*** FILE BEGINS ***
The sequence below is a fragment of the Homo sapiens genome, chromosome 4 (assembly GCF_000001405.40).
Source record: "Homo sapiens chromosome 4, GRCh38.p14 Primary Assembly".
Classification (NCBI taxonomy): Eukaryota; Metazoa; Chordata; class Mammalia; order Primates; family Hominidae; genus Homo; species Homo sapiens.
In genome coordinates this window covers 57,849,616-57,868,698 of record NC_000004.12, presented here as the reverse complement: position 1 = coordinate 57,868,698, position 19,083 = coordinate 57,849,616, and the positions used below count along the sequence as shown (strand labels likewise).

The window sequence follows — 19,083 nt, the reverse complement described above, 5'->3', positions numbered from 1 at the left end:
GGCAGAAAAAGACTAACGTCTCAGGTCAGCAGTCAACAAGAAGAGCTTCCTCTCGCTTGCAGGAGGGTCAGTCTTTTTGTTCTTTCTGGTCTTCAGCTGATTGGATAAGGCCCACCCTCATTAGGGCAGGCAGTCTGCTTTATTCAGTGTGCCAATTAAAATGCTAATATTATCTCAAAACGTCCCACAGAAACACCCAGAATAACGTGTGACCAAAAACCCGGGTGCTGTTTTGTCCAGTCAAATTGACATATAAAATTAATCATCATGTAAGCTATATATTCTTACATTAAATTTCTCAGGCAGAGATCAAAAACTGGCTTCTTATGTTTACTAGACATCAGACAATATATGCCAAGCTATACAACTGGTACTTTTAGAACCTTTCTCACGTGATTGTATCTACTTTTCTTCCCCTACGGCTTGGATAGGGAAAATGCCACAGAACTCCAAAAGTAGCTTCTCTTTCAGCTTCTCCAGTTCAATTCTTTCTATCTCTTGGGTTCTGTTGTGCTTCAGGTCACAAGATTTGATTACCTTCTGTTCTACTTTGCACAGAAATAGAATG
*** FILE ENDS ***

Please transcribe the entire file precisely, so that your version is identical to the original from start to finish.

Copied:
The sequence below is a fragment of the Homo sapiens genome, chromosome 4 (assembly GCF_000001405.40).
Source record: "Homo sapiens chromosome 4, GRCh38.p14 Primary Assembly".
Classification (NCBI taxonomy): Eukaryota; Metazoa; Chordata; class Mammalia; order Primates; family Hominidae; genus Homo; species Homo sapiens.
In genome coordinates this window covers 57,849,616-57,868,698 of record NC_000004.12, presented here as the reverse complement: position 1 = coordinate 57,868,698, position 19,083 = coordinate 57,849,616, and the positions used below count along the sequence as shown (strand labels likewise).

The window sequence follows — 19,083 nt, the reverse complement described above, 5'->3', positions numbered from 1 at the left end:
GGCAGAAAAAGACTAACGTCTCAGGTCAGCAGTCAACAAGAAGAGCTTCCTCTCGCTTGCAGGAGGGTCAGTCTTTTTGTTCTTTCTGGTCTTCAGCTGATTGGATAAGGCCCACCCTCATTAGGGCAGGCAGTCTGCTTTATTCAGTGTGCCAATTAAAATGCTAATATTATCTCAAAACGTCCCACAGAAACACCCAGAATAACGTGTGACCAAAAACCCGGGTGCTGTTTTGTCCAGTCAAATTGACATATAAAATTAATCATCATGTAAGCTATATATTCTTACATTAAATTTCTCAGGCAGAGATCAAAAACTGGCTTCTTATGTTTACTAGACATCAGACAATATATGCCAAGCTATACAACTGGTACTTTTAGAACCTTTCTCACGTGATTGTATCTACTTTTCTTCCCCTACGGCTTGGATAGGGAAAATGCCACAGAACTCCAAAAGTAGCTTCTCTTTCAGCTTCTCCAGTTCAATTCTTTCTATCTCTTGGGTTCTGTTGTGCTTCAGGTCACAAGATTTGATTACCTTCTGTTCTACTTTGCACAGAAATAGAATG